We've been talking about denotation and connotation in class -- what words mean literally and what they imply. Some words, like "killer" might immediately carry obvious connotations (namely, a violent, immoral person). But words are often context-specific, and if a jazz critic said that Louis Armstrong was a killer trumpet player, she would certainly not be questioning the musician's morals, but rather would be talking about the skill and passion evinced by his playing. In thinking about the evolution of words, I suggested we might consult a dictionary. A good dictionary.
Here is the Oxford English Dictionary's definition of the word "killer." Note how the first definition -- the primary meaning of the word -- is that of a violent person, a "butcher and a slayer." But a later definition, 7B, relates to skill, particularly musical skill. Note that this connotation of the word was first used in 1979.
Yesterday in class some people seemed to feel that the the phrases "neighborhood women" and housewives" were pejorative, demeaning to the people they defined. The first phrase is just plain hard to read as anything other than a group of women from a certain location. Instead, the authors instead seem to be highlighting the extra-ordinariness of these women who are earlier -- in the same sentence -- described as a part of a grassroots movement, a term used to describe "rank and file members of the electorate." In this case average citizens are taking on the mayor. The word "housewife," however, might possibly seen as a more connotatively charged word -- but certainly not at the time of the events being described in American Pharaoh.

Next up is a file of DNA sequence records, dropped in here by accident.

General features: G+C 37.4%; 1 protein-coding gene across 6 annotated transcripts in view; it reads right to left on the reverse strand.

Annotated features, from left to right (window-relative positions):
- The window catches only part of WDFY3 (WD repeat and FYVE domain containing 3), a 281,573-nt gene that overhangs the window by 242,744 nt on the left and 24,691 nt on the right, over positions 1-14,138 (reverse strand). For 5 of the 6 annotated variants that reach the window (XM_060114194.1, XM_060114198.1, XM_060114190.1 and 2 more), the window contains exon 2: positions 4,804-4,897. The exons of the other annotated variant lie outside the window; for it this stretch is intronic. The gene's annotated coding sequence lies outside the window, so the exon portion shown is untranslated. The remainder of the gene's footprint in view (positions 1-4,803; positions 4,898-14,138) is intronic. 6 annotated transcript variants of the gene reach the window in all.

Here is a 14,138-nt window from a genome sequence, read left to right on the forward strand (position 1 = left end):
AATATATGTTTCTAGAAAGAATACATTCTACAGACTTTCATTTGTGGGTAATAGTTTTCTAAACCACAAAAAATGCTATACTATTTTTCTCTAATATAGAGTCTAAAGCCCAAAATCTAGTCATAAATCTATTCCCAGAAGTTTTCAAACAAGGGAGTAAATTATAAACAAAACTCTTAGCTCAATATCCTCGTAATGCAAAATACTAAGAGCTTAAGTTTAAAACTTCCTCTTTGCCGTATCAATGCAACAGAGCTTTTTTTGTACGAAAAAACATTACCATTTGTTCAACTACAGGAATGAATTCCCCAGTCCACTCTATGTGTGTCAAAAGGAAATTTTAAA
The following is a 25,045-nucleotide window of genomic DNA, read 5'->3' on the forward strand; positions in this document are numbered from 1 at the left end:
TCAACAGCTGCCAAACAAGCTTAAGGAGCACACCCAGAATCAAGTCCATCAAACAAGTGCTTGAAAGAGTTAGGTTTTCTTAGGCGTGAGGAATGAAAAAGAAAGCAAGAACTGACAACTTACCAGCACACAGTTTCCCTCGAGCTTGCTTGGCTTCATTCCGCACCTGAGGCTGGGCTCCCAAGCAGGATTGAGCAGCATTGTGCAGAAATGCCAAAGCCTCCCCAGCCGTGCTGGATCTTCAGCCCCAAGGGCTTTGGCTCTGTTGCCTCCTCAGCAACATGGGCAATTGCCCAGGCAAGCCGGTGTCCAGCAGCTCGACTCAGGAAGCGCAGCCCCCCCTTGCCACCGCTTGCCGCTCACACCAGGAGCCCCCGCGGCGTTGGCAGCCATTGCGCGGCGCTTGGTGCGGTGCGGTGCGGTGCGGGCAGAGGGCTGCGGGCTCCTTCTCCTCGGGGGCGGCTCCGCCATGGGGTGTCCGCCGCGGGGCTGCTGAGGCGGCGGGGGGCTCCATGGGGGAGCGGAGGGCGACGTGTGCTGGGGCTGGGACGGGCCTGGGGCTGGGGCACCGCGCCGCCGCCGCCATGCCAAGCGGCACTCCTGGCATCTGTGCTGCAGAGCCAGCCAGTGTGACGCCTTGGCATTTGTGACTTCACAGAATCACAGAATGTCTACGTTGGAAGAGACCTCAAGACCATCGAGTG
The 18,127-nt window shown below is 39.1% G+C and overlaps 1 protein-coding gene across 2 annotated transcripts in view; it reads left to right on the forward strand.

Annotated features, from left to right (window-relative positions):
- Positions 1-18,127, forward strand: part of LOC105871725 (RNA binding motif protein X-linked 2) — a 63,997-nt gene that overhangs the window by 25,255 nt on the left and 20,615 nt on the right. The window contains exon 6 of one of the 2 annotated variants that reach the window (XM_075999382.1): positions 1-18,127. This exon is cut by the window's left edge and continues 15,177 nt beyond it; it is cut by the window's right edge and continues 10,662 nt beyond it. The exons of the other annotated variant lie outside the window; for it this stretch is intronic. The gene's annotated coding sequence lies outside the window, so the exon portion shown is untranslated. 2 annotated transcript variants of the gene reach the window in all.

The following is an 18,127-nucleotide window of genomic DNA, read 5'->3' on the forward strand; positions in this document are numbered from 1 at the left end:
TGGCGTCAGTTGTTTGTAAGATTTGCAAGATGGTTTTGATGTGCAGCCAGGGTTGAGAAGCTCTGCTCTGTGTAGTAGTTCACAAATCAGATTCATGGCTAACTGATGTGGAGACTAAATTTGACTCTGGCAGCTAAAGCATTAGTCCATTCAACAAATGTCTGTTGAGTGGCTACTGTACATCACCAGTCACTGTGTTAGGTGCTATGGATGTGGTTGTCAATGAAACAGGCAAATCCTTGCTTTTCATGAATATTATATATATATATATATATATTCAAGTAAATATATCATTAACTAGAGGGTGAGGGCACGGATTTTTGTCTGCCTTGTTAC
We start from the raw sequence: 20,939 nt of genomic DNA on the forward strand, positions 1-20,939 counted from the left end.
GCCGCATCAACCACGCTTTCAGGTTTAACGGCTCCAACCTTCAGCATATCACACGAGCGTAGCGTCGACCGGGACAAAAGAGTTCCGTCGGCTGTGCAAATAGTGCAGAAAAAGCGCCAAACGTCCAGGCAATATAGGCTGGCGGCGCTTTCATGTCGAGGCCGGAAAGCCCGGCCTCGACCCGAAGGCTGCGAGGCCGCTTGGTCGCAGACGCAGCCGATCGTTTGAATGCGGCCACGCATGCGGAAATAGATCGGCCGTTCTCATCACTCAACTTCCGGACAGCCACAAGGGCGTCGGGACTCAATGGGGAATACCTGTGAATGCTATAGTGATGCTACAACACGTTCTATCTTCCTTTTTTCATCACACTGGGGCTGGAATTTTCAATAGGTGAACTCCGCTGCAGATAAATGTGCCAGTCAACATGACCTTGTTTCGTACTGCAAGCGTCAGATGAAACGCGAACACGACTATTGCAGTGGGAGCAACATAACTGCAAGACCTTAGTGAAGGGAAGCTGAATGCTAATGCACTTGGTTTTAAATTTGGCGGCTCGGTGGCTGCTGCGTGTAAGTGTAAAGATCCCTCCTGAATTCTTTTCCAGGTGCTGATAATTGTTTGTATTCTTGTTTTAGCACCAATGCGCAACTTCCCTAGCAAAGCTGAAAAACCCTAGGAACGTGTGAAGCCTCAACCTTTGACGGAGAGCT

To think of "housewife" (note how the OED definition now says "usually married"; the primary meaning of the word has changed with the time) as carrying negative connotations seems rash to me even today. Many people see the term as value-neutral. If I were writing on the contemporary use of the word without other contextual cues, the most I'd risk is to say that the term might be seen as dismissive to some people. But, in 1959, the year Florence Scala's movement emerged, the word did not carry general disapproval.
In fact, four years later, Betty Friedan, an important feminist and social commentator wrote a landmark book called The Feminine Mystique that helped usher in a new way of thinking about gender roles and social relationships. (Pulitzer-prize winning journalist Anna Quindlen said Friedan's book "changed the world so comprehensively that it's hard to remember how much change was called for").
Friedan says, speaking of "the educated housewife" that "many young women -- certainly not all... feel stifled in their homes...find[ing] their routine lives out of joint with their training" (22). She quotes a male journalist in a widely read magazine (Harper's Bazaar) in 1960 who "joked" that the problem could be solved by taking away women's right to vote! Further "a number of educators suggested seriously that women no longer be admitted to the four-year colleges and universities".
Friedan finds the problem exacerbated in the suburbs. How much so? Check out this quote: "The suburban house is not a German concentration camp, nor are American women on their way to the gas chamber, but they are in a trap "(309). She suggests that "if education has made more and more American women feel trapped, frustrated, guilty as houewives, surely this should be seen as a clear signal that women have outgrown the housewife role" (308). (Italics, hers).
But, this landmark analysis of the "ghetto-ization of women" did not exist at the time of Scala's struggle. As historians, Cohen and Taylor could not have used a phrase like "stay-at-home-mom" as was suggested yesterday because the term did not yet exist. It would have been anachronistic -- out of its time period.
Florence Scala, the Italian-American housewife, would have been applauded by Friedan. Rather that accept the backseat role her society offered her as a housewife, she used her education and her intelligence to take on the most powerful political machine in the country. She didn't win the immediate battle blocking UIC, but she helped inspire a new generation of women who could define themselves rather than accept the narrow definitions of their society.